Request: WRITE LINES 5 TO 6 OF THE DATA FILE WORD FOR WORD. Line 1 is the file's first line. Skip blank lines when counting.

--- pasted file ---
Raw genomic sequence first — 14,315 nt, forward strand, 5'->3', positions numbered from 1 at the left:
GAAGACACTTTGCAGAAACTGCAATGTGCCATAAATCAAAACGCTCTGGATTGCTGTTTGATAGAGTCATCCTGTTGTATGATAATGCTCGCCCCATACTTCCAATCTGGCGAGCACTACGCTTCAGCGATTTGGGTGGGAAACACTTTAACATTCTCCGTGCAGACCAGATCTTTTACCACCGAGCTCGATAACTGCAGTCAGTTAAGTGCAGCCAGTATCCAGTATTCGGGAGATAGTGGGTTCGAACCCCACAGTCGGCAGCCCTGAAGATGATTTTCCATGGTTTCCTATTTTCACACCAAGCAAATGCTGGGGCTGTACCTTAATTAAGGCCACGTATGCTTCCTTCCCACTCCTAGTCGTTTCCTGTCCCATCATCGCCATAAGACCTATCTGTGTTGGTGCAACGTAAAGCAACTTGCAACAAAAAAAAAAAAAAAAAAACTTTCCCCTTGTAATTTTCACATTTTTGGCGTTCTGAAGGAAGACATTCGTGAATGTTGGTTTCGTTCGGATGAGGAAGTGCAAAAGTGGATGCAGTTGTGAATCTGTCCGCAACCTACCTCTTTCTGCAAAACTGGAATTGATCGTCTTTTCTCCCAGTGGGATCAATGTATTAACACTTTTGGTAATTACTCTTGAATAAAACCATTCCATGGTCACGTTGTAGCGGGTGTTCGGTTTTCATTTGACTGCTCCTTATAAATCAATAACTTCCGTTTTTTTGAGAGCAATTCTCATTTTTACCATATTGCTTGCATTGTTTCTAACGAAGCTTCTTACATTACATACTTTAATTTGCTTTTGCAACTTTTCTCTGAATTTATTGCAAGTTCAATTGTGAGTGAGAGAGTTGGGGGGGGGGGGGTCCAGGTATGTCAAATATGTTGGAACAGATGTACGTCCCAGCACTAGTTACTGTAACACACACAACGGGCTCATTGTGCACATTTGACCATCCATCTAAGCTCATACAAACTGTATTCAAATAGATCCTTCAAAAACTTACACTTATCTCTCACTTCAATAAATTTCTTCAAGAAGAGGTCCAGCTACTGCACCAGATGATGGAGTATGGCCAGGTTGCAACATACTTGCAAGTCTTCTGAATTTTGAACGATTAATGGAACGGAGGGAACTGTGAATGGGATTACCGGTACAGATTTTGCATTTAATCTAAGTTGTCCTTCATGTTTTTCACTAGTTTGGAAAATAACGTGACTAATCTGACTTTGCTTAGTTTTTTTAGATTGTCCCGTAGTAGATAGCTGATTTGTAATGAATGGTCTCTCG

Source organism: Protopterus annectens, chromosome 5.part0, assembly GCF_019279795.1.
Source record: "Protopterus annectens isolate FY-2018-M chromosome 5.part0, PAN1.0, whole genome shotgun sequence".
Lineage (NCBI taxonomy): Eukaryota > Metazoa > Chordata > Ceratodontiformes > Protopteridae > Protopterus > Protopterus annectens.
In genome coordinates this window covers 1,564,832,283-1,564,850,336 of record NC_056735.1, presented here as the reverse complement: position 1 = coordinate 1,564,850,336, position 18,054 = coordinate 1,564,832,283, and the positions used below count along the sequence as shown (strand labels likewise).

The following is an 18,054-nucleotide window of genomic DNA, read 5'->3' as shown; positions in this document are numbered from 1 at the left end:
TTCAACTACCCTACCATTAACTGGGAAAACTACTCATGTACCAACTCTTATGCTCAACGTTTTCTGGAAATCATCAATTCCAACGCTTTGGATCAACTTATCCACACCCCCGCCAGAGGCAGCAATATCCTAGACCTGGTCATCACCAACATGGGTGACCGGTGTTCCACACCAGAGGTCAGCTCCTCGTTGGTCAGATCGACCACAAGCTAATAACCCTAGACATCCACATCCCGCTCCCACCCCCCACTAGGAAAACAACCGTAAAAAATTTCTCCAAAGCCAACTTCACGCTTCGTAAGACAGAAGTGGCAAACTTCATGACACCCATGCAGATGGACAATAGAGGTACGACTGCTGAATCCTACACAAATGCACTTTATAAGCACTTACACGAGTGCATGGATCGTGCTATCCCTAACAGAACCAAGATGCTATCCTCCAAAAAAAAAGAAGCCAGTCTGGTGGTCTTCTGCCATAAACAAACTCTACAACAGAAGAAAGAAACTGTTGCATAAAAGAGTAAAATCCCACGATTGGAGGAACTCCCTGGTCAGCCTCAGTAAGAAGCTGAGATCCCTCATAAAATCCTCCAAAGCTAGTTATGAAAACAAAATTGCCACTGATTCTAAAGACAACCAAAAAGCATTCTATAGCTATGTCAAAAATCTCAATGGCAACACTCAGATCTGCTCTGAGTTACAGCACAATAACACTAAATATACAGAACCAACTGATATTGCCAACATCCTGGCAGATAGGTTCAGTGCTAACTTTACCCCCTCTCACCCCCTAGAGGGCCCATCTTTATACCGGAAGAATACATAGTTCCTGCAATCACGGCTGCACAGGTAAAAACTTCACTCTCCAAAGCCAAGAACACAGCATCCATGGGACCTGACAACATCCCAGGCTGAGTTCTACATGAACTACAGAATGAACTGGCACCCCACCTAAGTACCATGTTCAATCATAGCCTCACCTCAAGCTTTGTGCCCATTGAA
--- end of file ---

Lineage (NCBI taxonomy): Eukaryota > Metazoa > Chordata > Ceratodontiformes > Protopteridae > Protopterus > Protopterus annectens.
In genome coordinates this window covers 1,564,832,283-1,564,850,336 of record NC_056735.1, presented here as the reverse complement: position 1 = coordinate 1,564,850,336, position 18,054 = coordinate 1,564,832,283, and the positions used below count along the sequence as shown (strand labels likewise).